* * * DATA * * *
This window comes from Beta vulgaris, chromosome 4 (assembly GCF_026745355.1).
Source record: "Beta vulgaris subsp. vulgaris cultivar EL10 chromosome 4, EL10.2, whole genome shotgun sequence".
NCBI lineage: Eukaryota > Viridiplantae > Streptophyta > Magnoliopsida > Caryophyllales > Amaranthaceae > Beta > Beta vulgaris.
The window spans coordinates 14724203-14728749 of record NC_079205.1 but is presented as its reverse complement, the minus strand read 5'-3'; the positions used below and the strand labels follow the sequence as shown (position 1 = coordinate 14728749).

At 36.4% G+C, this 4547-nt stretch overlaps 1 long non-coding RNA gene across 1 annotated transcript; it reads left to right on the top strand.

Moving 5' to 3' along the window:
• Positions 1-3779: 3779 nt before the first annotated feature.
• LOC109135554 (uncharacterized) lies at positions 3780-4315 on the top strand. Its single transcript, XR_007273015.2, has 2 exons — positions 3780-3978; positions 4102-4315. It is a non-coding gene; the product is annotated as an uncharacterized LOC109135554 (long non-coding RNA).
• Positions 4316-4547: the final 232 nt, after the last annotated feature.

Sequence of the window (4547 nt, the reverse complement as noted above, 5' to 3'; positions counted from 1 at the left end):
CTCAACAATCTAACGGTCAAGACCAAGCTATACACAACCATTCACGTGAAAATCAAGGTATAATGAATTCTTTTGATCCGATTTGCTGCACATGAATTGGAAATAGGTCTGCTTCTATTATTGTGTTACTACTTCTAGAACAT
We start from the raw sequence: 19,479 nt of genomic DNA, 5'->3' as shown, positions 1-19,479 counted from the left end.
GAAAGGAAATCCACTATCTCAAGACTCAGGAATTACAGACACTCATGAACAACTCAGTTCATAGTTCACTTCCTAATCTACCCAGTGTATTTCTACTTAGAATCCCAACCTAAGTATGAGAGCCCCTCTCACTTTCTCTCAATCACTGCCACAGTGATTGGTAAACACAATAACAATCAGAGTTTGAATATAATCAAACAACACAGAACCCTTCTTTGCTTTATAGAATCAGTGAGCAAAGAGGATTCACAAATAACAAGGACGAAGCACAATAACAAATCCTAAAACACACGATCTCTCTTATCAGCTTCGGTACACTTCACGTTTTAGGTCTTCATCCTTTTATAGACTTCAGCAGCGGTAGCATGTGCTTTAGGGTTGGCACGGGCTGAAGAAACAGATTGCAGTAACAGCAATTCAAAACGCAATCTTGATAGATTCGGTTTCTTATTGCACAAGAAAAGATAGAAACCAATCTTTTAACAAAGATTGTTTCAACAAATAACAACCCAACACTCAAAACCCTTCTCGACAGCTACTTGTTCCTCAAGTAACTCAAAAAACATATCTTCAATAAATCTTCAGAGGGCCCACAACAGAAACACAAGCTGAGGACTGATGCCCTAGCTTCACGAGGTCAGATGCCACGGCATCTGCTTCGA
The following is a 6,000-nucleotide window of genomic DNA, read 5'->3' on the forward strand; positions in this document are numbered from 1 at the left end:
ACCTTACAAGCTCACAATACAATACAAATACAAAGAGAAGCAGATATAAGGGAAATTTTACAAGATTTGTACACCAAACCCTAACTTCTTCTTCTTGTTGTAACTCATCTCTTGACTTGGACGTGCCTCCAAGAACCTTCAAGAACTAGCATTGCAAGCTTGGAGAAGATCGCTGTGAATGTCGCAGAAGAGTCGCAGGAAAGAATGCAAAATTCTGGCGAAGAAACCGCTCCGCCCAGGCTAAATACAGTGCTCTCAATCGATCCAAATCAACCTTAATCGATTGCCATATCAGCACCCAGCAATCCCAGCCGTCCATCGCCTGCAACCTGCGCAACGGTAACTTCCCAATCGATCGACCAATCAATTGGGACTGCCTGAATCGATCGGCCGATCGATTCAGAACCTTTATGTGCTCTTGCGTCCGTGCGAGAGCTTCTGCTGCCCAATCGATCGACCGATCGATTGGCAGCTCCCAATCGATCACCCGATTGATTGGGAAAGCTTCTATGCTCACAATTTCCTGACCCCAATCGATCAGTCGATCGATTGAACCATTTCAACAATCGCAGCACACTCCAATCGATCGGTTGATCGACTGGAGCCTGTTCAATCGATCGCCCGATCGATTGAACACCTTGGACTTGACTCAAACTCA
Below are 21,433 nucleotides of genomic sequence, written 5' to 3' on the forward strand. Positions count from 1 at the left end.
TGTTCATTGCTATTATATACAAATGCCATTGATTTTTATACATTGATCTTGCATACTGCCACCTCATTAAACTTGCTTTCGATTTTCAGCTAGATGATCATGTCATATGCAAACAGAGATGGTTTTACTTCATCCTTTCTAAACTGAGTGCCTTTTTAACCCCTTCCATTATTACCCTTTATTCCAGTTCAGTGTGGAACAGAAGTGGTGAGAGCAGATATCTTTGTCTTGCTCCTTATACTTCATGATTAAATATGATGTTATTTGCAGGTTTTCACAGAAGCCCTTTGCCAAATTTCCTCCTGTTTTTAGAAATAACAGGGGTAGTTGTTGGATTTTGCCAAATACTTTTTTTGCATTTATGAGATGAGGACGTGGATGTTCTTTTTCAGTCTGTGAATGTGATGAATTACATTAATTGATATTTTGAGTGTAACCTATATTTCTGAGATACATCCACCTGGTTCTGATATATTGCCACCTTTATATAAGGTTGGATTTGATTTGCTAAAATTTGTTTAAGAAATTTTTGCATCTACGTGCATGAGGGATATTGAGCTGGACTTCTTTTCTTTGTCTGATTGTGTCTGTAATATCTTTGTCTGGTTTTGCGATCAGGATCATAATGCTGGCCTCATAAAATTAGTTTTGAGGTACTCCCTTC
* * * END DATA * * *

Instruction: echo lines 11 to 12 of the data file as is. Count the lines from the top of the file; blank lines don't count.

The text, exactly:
CTCAACAATCTAACGGTCAAGACCAAGCTATACACAACCATTCACGTGAAAATCAAGGTATAATGAATTCTTTTGATCCGATTTGCTGCACATGAATTGGAAATAGGTCTGCTTCTATTATTGTGTTACTACTTCTAGAACAT
We start from the raw sequence: 19,479 nt of genomic DNA, 5'->3' as shown, positions 1-19,479 counted from the left end.